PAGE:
First appearing in 2013’s excellent The Conjuring, the ‘Annabelle’ doll gets its own vehicle a little over a year later. Unsurprisingly, its a car crash of a horror with no survivors.
Set in 1969, the film follows John and Mia Form. Mia, who is heavily pregnant with her first child, is a collector of vintage dolls. After an argument, John presents his wife with a doll – one that she has been looking for to complete her collection. That same night, their home is invaded by two satanic cult members, resulting in the death of the intruders. One of them, however, is found in the nursery holding the new doll. A single drop of blood later, and the doll becomes a demonic vessel that will stop at nothing to claim the soul of an innocent: namely the couple’s unborn child.
There’s no denying that the doll itself is creepy; its maniacal smile and wide-eyed glare produce chills every time she appears on screen. But there’s only so much horror that can be produced by an inanimate object. The majority of supernatural occurrences are your usual schtick — doors closing on their own, people getting dragged backwards by an invisible force, loud bangs from silence, etc. The ‘break in’ scene would have been much more effective if it hadn’t been used in its entirety for the films first trailer. One scene involving an elevator comes close to being memorable, but like the sequences before it, the payoff falls flat.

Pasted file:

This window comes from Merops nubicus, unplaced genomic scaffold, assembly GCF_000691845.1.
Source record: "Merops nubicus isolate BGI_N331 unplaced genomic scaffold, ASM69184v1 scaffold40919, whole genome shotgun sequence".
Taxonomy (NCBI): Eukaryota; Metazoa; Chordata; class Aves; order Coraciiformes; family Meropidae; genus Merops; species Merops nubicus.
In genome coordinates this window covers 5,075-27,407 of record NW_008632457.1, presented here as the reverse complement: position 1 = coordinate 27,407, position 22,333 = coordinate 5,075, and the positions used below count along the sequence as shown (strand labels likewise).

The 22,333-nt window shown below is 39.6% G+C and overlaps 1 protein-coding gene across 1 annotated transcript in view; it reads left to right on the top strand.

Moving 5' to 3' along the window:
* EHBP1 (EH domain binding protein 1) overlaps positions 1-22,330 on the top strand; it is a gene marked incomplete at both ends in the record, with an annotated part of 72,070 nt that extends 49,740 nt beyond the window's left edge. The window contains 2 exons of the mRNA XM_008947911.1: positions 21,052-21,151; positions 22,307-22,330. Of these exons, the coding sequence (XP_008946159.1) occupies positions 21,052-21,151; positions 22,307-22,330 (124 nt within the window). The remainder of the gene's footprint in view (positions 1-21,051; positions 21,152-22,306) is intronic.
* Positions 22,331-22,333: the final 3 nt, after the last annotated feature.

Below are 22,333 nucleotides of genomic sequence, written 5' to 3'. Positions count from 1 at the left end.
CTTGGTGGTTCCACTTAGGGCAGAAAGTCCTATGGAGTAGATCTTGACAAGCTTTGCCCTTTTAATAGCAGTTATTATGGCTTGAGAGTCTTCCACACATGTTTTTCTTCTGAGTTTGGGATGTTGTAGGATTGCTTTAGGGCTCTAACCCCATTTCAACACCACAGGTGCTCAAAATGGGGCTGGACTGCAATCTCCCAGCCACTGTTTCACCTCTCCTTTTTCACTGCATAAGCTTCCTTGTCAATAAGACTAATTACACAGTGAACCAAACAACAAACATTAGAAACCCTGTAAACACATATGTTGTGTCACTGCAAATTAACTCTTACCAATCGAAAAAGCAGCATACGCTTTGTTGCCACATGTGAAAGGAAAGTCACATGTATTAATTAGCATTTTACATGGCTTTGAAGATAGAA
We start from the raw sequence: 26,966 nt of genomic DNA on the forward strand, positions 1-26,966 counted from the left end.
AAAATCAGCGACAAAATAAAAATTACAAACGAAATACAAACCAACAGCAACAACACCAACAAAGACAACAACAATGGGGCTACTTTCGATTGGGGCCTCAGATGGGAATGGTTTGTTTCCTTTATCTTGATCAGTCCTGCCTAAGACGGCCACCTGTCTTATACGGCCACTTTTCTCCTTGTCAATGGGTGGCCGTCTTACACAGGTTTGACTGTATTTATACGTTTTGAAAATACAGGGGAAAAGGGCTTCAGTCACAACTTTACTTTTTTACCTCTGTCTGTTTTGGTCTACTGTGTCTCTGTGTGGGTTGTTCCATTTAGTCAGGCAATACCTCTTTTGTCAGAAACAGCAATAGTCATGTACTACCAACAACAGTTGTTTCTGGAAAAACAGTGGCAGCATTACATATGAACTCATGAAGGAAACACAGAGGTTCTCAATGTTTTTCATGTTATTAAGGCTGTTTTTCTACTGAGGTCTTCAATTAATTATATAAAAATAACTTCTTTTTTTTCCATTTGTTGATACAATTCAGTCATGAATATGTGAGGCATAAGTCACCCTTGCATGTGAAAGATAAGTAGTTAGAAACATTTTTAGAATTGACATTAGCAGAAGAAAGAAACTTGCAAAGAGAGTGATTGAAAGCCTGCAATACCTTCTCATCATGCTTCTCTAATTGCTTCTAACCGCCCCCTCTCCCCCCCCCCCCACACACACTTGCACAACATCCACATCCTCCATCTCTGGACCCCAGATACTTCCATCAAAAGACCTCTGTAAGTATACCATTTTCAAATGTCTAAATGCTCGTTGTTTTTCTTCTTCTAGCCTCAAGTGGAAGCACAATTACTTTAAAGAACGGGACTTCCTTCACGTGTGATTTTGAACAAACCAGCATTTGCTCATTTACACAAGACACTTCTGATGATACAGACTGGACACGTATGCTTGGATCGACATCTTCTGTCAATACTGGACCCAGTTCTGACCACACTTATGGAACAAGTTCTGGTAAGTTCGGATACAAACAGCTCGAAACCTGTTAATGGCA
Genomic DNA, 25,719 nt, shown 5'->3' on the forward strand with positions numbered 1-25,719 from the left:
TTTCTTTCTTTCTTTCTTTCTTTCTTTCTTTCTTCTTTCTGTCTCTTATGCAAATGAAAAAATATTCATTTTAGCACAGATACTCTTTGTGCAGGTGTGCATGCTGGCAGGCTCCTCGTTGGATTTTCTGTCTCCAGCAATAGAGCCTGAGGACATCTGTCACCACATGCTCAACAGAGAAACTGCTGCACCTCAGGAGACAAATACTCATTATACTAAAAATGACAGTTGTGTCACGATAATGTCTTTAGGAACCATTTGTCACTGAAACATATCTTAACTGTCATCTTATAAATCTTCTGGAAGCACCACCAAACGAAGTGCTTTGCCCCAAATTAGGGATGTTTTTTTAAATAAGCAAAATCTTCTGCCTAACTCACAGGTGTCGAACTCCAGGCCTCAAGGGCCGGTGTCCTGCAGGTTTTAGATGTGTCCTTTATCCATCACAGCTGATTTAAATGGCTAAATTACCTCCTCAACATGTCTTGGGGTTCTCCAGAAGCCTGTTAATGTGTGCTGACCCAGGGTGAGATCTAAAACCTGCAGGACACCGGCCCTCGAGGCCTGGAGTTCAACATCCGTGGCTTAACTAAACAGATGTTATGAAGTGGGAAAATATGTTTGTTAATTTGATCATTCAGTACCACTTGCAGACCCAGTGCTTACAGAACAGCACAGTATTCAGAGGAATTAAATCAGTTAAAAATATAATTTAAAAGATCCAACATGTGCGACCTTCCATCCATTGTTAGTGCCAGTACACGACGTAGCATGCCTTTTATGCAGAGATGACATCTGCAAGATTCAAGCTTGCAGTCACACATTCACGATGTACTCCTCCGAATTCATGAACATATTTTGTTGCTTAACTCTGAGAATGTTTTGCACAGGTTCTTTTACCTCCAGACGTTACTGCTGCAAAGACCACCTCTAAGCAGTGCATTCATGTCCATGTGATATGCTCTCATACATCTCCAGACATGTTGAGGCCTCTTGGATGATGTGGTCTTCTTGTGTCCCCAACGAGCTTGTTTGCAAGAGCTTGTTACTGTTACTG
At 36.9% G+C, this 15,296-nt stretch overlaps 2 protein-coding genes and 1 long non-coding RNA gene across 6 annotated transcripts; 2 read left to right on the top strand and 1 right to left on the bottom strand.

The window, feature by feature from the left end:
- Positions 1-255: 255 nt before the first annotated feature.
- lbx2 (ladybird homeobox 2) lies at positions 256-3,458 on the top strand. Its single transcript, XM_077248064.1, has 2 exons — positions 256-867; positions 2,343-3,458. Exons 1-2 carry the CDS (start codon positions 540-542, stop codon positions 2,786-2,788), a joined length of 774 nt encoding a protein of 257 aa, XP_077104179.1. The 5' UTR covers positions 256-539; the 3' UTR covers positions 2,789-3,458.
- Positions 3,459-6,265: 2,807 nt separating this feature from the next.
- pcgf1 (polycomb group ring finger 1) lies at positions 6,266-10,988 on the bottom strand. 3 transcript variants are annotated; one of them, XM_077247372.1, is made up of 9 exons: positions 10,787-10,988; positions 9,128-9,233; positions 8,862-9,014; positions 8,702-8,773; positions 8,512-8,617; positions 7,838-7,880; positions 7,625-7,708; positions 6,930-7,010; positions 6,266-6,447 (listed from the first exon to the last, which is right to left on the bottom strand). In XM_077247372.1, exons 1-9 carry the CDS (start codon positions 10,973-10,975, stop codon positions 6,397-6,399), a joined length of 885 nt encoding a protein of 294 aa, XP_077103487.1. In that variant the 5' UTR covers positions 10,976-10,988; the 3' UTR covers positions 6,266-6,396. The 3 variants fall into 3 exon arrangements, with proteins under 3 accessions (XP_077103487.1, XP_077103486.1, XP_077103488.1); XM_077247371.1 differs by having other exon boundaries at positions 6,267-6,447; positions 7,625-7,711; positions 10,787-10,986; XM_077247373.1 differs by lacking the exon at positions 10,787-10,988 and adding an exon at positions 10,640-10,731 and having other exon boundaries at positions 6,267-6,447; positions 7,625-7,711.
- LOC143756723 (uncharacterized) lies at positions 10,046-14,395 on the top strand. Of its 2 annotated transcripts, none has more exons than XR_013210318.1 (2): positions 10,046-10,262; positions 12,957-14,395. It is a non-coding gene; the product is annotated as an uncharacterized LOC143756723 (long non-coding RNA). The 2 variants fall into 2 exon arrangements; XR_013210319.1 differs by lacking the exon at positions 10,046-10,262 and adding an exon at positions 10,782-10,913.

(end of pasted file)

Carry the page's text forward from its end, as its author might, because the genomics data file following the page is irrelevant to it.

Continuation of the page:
Annabelle Wallis and Ward Horton (as Mia and John, respectively) perform admirably, if forgettable, as the tormented couple. Ward certainly looks the part of a late 1960’s man, while Annabelle (the actress, not the doll) only comes alive during scenes where her baby is in danger. Tony Amendola gives his all as the helpful priest, and Oscar nominee Alfre Woodard’s turn as the bookstore owner lives up to the first four letters of her surname.
Simply put, Annabelle is not scary. Sure, what is scary to one person may not be to another, but if you’ve watched any supernatural horror, you’ll know what to expect here. Unoriginality is rife, and atmosphere is non-existent. You’d be better just giving The Conjuring a re-watch instead.